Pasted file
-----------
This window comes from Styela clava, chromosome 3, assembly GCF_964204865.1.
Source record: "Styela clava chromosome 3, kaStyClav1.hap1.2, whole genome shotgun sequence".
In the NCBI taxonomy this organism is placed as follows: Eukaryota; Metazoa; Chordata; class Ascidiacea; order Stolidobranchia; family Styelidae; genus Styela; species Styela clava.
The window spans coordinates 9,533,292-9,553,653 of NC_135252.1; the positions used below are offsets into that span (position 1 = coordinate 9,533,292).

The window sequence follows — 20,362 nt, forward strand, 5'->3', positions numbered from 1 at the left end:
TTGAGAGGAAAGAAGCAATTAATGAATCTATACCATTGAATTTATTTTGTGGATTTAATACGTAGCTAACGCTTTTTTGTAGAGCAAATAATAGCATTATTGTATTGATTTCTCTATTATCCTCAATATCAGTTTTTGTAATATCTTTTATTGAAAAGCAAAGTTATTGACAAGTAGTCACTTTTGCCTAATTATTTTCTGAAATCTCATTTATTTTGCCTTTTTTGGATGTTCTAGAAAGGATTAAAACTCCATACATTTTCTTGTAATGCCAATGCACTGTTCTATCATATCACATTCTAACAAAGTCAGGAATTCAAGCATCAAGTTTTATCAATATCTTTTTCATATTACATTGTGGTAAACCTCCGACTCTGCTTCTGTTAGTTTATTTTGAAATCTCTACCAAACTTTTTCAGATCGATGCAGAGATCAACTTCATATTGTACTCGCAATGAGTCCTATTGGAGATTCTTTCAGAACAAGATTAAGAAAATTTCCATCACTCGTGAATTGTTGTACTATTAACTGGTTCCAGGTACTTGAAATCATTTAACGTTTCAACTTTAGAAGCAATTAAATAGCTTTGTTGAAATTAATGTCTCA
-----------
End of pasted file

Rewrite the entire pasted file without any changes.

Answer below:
This window comes from Styela clava, chromosome 3, assembly GCF_964204865.1.
Source record: "Styela clava chromosome 3, kaStyClav1.hap1.2, whole genome shotgun sequence".
In the NCBI taxonomy this organism is placed as follows: Eukaryota; Metazoa; Chordata; class Ascidiacea; order Stolidobranchia; family Styelidae; genus Styela; species Styela clava.
The window spans coordinates 9,533,292-9,553,653 of NC_135252.1; the positions used below are offsets into that span (position 1 = coordinate 9,533,292).

The window sequence follows — 20,362 nt, forward strand, 5'->3', positions numbered from 1 at the left end:
TTGAGAGGAAAGAAGCAATTAATGAATCTATACCATTGAATTTATTTTGTGGATTTAATACGTAGCTAACGCTTTTTTGTAGAGCAAATAATAGCATTATTGTATTGATTTCTCTATTATCCTCAATATCAGTTTTTGTAATATCTTTTATTGAAAAGCAAAGTTATTGACAAGTAGTCACTTTTGCCTAATTATTTTCTGAAATCTCATTTATTTTGCCTTTTTTGGATGTTCTAGAAAGGATTAAAACTCCATACATTTTCTTGTAATGCCAATGCACTGTTCTATCATATCACATTCTAACAAAGTCAGGAATTCAAGCATCAAGTTTTATCAATATCTTTTTCATATTACATTGTGGTAAACCTCCGACTCTGCTTCTGTTAGTTTATTTTGAAATCTCTACCAAACTTTTTCAGATCGATGCAGAGATCAACTTCATATTGTACTCGCAATGAGTCCTATTGGAGATTCTTTCAGAACAAGATTAAGAAAATTTCCATCACTCGTGAATTGTTGTACTATTAACTGGTTCCAGGTACTTGAAATCATTTAACGTTTCAACTTTAGAAGCAATTAAATAGCTTTGTTGAAATTAATGTCTCA